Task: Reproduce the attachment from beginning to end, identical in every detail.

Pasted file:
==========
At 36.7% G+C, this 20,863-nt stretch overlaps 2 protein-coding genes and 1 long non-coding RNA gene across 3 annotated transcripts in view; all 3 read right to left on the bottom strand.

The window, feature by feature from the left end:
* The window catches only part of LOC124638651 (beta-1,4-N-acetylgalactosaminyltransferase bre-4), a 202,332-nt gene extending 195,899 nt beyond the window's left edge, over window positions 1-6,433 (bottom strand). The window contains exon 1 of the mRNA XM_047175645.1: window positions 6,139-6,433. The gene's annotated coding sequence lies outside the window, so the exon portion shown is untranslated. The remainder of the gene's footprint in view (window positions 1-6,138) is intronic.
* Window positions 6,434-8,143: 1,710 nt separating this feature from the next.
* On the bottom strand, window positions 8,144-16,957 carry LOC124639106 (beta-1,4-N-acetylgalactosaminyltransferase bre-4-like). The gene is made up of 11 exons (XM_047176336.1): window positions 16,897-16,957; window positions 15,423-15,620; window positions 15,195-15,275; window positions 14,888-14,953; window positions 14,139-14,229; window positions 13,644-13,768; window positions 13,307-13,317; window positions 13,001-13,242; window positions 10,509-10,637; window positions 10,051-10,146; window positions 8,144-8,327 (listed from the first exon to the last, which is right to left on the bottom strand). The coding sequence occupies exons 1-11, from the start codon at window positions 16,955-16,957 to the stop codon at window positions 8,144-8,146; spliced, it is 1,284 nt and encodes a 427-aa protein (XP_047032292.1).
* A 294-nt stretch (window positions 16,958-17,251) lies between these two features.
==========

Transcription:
At 36.7% G+C, this 20,863-nt stretch overlaps 2 protein-coding genes and 1 long non-coding RNA gene across 3 annotated transcripts in view; all 3 read right to left on the bottom strand.

The window, feature by feature from the left end:
* The window catches only part of LOC124638651 (beta-1,4-N-acetylgalactosaminyltransferase bre-4), a 202,332-nt gene extending 195,899 nt beyond the window's left edge, over window positions 1-6,433 (bottom strand). The window contains exon 1 of the mRNA XM_047175645.1: window positions 6,139-6,433. The gene's annotated coding sequence lies outside the window, so the exon portion shown is untranslated. The remainder of the gene's footprint in view (window positions 1-6,138) is intronic.
* Window positions 6,434-8,143: 1,710 nt separating this feature from the next.
* On the bottom strand, window positions 8,144-16,957 carry LOC124639106 (beta-1,4-N-acetylgalactosaminyltransferase bre-4-like). The gene is made up of 11 exons (XM_047176336.1): window positions 16,897-16,957; window positions 15,423-15,620; window positions 15,195-15,275; window positions 14,888-14,953; window positions 14,139-14,229; window positions 13,644-13,768; window positions 13,307-13,317; window positions 13,001-13,242; window positions 10,509-10,637; window positions 10,051-10,146; window positions 8,144-8,327 (listed from the first exon to the last, which is right to left on the bottom strand). The coding sequence occupies exons 1-11, from the start codon at window positions 16,955-16,957 to the stop codon at window positions 8,144-8,146; spliced, it is 1,284 nt and encodes a 427-aa protein (XP_047032292.1).
* A 294-nt stretch (window positions 16,958-17,251) lies between these two features.